Day said the process was good and “I think we came up with a pretty good plan.”
“The harbor department was good about listening to our suggestions and going back and forth and tweaking the project in a matter that made sense for all users,” he said.
Tourism Best Management Practices is a 17-year-old local organization with about 85 member companies, including cruise lines that stop in Juneau. It recently has expanded to include retailers and restaurants downtown.
To use the new staging area, a company must be a TBMP member.
“Really, we cover nearly 100 percent of the companies that move a volume of people,” Day said.
In addition to improving the safety of the area, the changes at the staging area are meant to make way for even bigger construction coming down the pipeline.
Construction on two new $54 million cruise ship berths, capable of accommodating today’s larger, 1,000-foot vessels, will begin in fall 2015. Presently, the two city-owned cruise ship berths cannot accommodate ships larger than 965 feet and 780 feet in length.
“We want to have a port that serves the industry needs, and the needs of the industry are for larger berths,” said CBJ port director Carl Uchytil in a previous Empire report. “The existing facilities are woefully inadequate for the vessels we see coming into Juneau now.”
The private AJ and Princess docks can already accommodate larger vessels, Day said.
The staging area project will complete work that has been going on at the site for several years. A city-owned visitor center was built at the site two years ago and the seawalk was connected to create a continuous path along the water.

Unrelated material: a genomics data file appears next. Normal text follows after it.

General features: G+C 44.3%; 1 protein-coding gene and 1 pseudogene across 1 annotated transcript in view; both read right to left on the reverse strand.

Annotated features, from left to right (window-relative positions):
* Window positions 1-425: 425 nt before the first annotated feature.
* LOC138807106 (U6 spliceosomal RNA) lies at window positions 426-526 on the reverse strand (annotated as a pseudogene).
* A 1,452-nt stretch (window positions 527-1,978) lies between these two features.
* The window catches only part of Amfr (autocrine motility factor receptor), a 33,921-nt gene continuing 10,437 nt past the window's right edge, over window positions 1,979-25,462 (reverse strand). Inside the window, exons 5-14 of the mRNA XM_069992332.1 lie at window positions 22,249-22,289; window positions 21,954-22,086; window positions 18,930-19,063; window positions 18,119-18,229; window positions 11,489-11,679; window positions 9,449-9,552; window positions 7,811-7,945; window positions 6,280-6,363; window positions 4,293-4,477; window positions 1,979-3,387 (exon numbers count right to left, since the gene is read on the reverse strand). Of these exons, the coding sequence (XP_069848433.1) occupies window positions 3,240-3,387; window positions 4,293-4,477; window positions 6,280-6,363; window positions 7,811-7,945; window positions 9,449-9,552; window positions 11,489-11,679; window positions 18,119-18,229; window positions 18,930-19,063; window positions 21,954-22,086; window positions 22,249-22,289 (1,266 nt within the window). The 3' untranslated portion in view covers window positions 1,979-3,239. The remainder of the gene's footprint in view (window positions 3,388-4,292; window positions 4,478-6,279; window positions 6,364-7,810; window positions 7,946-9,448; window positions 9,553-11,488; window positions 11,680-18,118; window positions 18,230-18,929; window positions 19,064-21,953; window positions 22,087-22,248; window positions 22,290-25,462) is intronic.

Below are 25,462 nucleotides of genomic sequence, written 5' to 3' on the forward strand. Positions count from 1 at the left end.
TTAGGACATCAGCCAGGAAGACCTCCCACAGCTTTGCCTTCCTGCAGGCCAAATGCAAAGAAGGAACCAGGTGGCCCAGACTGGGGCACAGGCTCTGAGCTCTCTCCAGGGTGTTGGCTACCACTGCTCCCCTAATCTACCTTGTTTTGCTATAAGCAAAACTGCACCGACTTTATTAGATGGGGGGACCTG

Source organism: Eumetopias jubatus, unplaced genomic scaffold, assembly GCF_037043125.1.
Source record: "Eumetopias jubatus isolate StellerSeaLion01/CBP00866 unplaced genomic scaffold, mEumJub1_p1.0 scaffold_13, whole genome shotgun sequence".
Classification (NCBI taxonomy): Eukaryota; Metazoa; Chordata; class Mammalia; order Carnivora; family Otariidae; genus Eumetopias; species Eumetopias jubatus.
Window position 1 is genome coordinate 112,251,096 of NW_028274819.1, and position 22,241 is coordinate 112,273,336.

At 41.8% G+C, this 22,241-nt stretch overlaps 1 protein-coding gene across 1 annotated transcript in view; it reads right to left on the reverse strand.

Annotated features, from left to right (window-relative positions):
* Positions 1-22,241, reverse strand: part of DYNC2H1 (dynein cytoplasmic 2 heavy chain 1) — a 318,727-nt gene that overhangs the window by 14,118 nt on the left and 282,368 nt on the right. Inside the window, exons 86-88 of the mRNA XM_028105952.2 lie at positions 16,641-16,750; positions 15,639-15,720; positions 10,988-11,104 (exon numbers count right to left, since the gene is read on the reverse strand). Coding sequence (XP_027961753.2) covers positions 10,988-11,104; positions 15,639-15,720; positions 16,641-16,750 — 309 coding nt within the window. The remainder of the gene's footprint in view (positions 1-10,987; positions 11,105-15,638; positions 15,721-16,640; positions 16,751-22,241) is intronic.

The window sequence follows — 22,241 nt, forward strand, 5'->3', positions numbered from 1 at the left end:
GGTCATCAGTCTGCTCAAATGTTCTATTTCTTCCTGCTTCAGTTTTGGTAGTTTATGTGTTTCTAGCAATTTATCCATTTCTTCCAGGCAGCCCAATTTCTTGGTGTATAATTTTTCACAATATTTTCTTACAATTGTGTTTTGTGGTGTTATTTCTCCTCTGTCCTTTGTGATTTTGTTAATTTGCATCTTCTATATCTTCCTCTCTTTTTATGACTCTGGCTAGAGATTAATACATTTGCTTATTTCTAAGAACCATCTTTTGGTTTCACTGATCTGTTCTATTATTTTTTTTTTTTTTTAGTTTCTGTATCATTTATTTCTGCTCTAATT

The entirety of the construction, including the $3 million staging project being completed now and the new cruise ship berths, will cost about $70 million.
The City and Borough of Juneau Assembly approved the plan in 2010. The project is fully funded by the state cruise ship passenger tax and CBJ port development fees. No city sales or property taxes were needed.
With bigger ships that can hold more passengers parking at city docks in the coming years, CBJ is looking ahead to streamline the area, Day said. In 2013, about 1 million cruise ship passengers visited Juneau, according to a report from the Juneau Economic Development Council. The report predicted 967,000 passsengers this summer, slightly less than last year. But that number might grow once bigger ships can tie up at all of Juneau’s docks.
Even though it’s a good idea to make these changes ahead of the coming influx of passengers, Day said, he anticipates a few growing pains when it comes to the tour companies that must use the space.
“Everybody’s a little uncomfortable with change, we realize that,” Day said of the TBMP member companies. “We know it’s knew, but let’s all agree to not get overly excited about it. Let’s share the space to the best of our ability.”
Looking at the area now, with much of the construction to take place in the final weeks of the project, it’s hard to tell how everything will go, he said.
“Right now you look at it and you’re like, ‘Hmm,’” Day said. “We’ll look at it as we get really close to completion. We’ll ride it through for the first few weeks and if things aren’t working exactly right, we’ll come together as a group and see if we can do a little tweaking.”
Schall said the city wants to continue working with businesses to make sure the new configuration works as well as it can with everyone.
“The last thing we want is on May 1, May 2, May 3, a huge bottleneck issue,” Schaal said. “We really want this to go smoothly. It’s in the best interest of everybody.”